There are several hundred international students at the University of Skövde. Students from all over the world who are eager to learn more about Swedish culture and language. Once a week the University offers a Swedish language and cultural café.
The students are all agree that the Swedish language and cultural café is a great opportunity for them to learn more about both the culture and the language.
It is afternoon and many of the lectures have finished for the day. Students arrive at the Swedish language and cultural café on campus. Some of them have been to all the cafés during the autumn semester, others have just recently joined.
“Sometimes we have had between 20 to 30 students. That is great and we divide ourselves into smaller groups so that everyone gets the opportunity to talk, says Ines Niksic, lecturer in Swedish at the University.”
Ines Niksic is responsible for the meetings together with some colleagues and student volunteers. She welcomes the students, makes small talk and asks how they are doing.
“This is a very international mingle where we practice speaking Swedish, but of course we also speak other languages. We also talk about and explain different cultural things and have for example talked about Swedish traditions and how swedes celebrate Halloween.”
An important Swedish word
When talking about traditions and habits, the Swedish word fika is important to know.
Alexander Wagner and Janine Feyrer are from Austria and have embraced fika. They place a package of sweet biscuits on the table, next to the coffee. Having a coffee break in Sweden is called fika, and it is more like a social institution and it is not something you miss.
Both Alexander and Janine are on an Erasmus exchange program for one semester. Alexander studies Cognitive Neuroscience and Janine is studying Data Science/Cyber Security and the lectures are in English.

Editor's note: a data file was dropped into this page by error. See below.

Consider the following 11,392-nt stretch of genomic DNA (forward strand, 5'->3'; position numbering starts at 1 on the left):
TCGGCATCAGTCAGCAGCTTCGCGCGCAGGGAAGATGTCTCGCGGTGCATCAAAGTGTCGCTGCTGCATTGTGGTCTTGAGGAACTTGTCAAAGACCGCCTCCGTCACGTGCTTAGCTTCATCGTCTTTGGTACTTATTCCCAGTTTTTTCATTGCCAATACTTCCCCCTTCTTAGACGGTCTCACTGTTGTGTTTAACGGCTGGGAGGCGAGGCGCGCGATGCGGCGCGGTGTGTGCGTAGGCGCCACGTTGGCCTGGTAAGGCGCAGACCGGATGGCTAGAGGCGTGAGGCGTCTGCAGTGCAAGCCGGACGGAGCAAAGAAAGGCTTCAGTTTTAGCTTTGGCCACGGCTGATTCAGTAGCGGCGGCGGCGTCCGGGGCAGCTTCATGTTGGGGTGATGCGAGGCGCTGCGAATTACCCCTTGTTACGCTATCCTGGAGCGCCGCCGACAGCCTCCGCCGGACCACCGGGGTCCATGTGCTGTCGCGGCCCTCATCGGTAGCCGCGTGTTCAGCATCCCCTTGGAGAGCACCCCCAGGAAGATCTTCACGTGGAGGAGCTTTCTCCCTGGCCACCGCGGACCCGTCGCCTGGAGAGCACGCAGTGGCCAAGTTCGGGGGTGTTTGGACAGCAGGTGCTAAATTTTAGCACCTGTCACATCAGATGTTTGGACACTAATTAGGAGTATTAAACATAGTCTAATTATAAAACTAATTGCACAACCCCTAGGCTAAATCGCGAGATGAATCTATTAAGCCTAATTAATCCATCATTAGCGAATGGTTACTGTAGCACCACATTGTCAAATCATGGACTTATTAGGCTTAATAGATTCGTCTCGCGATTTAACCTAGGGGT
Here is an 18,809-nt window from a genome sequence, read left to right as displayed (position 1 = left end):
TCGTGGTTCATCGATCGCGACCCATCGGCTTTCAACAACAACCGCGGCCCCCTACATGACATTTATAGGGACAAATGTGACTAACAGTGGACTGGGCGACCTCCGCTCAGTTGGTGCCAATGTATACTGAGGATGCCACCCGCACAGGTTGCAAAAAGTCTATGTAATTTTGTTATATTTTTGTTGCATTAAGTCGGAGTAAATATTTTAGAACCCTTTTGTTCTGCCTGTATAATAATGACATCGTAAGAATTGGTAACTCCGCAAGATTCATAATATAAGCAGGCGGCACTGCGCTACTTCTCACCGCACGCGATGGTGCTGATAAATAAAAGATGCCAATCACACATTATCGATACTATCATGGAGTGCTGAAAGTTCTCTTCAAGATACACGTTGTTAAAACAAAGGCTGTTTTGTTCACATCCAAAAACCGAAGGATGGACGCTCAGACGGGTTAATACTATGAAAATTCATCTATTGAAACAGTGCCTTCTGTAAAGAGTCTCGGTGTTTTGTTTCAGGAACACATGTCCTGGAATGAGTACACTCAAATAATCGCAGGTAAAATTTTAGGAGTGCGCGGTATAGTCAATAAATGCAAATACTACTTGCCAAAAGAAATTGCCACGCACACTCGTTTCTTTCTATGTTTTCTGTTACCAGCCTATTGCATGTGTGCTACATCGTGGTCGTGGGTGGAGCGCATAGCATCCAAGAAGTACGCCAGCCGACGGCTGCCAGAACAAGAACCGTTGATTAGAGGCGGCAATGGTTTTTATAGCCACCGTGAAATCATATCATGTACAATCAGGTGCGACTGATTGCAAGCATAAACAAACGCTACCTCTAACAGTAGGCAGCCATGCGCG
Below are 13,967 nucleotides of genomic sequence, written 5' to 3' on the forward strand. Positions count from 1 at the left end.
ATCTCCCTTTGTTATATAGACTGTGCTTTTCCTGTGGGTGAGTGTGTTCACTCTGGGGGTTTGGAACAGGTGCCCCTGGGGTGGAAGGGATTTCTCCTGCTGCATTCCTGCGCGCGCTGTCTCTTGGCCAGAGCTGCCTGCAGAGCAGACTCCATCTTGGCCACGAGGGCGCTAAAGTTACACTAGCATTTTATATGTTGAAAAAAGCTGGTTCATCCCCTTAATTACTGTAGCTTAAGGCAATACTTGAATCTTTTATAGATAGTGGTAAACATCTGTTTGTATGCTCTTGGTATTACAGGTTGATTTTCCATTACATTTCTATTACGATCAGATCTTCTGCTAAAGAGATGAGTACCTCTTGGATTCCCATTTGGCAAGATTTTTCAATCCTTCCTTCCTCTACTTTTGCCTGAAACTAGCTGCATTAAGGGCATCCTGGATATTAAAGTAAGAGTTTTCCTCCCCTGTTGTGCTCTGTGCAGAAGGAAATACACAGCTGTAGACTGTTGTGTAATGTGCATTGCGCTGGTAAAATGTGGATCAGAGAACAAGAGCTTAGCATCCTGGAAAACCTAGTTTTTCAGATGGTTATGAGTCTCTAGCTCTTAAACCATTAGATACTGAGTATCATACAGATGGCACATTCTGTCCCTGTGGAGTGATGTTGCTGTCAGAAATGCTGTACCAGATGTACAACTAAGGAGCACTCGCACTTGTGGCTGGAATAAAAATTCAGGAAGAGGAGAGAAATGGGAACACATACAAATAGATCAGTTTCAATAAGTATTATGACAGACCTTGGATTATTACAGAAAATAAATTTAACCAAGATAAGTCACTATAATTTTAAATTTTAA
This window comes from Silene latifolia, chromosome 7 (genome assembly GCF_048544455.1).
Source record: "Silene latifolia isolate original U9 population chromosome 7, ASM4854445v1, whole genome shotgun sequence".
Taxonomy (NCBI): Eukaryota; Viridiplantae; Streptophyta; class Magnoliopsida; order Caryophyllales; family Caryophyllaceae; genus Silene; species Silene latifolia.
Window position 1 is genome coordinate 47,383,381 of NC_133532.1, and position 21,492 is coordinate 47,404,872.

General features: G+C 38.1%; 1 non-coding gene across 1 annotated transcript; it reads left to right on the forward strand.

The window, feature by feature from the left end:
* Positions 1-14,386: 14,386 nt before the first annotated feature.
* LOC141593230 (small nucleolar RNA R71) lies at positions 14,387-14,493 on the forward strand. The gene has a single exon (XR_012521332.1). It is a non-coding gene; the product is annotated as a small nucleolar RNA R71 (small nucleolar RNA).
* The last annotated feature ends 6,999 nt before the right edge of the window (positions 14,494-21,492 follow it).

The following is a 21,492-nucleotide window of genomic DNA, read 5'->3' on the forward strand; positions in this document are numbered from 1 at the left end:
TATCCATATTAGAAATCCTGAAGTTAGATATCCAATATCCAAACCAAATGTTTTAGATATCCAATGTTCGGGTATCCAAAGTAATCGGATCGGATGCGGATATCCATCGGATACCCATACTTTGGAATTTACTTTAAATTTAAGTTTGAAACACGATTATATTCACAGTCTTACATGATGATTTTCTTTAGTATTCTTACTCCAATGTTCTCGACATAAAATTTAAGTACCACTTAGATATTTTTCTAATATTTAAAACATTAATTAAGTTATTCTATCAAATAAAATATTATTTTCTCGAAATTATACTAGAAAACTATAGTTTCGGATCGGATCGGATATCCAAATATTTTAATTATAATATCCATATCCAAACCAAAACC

“As our native language also is a Germanic language we don’t find Swedish words so difficult to pronounce. However, coming to the café is a great opportunity to practice Swedish as we realised that at other places, such as the Supermarket, people often start speaking English to you instead”.
At another table we meet the international students George Kokolakis from Greece, Md Saiful Islam from Bangladesh and Fatime Toci form Albania. All three of them are studying a Master’s degree in Data Science.
“The language café has been very helpful when it comes to practice the Swedish, says Fatime.”
George also points out that Ines Niksic is very understanding when it comes to moving to and studying in foreign country.
“It is great that Ines is responsible for the café as she herself has moved to Sweden and learnt the language. She has the same experience as we have and her sharing that experience with us helps a lot. I really enjoy these meetings and I think I have been to most of them, says George”.
Alexander Wagner and Janine Feyrer are from Austria and are both on an exchange program for one semester. "The café is a great opportunity to practice Swedish as we realised that at other places, such as the Supermarket, people often start speaking English to you instead”.